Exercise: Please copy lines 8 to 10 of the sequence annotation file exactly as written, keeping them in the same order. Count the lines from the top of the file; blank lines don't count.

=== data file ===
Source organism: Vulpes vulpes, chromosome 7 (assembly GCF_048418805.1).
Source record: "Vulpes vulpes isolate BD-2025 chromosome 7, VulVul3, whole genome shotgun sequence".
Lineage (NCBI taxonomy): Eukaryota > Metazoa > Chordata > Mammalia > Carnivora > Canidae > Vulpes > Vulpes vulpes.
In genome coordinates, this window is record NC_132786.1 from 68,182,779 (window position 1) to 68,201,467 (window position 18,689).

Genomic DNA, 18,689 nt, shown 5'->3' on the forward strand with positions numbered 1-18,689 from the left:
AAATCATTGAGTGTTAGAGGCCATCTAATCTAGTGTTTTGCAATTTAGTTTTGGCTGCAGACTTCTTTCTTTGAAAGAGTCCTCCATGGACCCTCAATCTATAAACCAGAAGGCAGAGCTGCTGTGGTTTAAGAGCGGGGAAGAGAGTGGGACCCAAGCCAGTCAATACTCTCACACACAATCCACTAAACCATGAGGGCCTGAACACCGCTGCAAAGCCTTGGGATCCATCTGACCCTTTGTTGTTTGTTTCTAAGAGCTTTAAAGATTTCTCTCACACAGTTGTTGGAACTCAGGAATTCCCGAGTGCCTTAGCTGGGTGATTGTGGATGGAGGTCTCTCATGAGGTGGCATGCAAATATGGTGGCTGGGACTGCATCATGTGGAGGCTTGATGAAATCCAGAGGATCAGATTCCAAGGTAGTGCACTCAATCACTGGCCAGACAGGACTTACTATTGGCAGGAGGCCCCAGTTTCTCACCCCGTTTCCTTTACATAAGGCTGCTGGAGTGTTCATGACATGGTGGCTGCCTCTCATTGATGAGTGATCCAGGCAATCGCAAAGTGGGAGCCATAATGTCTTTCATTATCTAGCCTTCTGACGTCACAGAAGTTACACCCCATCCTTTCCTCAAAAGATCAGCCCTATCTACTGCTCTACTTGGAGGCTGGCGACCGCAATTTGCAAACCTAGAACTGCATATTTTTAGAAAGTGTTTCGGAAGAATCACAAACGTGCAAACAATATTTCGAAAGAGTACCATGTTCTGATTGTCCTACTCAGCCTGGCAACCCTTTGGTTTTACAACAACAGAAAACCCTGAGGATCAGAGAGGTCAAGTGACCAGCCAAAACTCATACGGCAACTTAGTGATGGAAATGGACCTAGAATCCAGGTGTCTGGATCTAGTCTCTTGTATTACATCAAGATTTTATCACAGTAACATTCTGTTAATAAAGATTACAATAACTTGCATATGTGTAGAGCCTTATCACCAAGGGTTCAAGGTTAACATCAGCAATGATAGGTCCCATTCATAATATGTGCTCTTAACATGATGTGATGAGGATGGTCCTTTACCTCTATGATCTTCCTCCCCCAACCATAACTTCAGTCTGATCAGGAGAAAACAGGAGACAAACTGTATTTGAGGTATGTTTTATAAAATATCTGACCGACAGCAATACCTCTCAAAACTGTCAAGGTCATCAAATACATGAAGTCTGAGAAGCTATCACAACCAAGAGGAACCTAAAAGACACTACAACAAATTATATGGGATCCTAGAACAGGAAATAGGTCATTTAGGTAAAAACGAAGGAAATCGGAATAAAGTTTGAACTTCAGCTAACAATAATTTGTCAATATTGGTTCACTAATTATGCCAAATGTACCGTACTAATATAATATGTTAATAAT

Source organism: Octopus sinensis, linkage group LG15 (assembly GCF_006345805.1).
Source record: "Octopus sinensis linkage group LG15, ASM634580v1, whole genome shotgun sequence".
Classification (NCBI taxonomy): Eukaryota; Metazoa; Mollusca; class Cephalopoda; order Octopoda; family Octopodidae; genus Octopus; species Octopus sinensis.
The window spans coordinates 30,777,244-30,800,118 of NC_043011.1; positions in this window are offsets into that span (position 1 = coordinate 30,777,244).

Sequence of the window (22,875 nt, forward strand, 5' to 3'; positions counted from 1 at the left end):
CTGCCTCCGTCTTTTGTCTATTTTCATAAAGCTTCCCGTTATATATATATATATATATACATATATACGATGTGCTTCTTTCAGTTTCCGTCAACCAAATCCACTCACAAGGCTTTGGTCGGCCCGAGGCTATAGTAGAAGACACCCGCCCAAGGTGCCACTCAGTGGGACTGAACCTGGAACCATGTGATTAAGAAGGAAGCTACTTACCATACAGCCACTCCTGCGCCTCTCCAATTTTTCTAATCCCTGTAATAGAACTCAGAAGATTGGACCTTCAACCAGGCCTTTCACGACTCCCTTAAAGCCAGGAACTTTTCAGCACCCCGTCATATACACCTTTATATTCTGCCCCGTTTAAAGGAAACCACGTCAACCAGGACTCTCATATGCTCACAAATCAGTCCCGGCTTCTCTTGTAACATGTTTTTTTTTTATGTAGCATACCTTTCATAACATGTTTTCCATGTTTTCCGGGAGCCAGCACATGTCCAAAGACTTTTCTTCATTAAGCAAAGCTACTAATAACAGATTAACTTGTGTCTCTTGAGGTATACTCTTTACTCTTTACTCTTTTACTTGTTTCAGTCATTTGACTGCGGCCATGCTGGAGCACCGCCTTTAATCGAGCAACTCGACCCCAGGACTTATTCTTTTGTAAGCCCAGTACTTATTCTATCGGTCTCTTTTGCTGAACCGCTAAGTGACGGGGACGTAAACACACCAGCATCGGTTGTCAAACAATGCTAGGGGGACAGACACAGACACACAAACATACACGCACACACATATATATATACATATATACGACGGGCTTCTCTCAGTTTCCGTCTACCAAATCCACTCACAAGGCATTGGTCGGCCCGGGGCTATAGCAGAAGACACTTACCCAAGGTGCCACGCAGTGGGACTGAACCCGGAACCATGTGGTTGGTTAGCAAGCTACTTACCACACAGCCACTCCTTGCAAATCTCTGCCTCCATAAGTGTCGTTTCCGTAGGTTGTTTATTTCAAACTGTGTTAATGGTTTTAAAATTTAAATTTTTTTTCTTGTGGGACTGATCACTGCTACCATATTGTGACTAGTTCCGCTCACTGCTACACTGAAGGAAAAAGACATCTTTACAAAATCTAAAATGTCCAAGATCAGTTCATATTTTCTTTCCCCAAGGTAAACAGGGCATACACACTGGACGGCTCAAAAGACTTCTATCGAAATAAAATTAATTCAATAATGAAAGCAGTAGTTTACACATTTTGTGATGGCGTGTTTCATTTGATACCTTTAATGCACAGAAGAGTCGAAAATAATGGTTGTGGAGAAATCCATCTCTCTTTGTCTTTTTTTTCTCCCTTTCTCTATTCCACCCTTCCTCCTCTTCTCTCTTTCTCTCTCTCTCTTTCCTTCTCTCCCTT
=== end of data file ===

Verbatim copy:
Source record: "Octopus sinensis linkage group LG15, ASM634580v1, whole genome shotgun sequence".
Classification (NCBI taxonomy): Eukaryota; Metazoa; Mollusca; class Cephalopoda; order Octopoda; family Octopodidae; genus Octopus; species Octopus sinensis.
The window spans coordinates 30,777,244-30,800,118 of NC_043011.1; positions in this window are offsets into that span (position 1 = coordinate 30,777,244).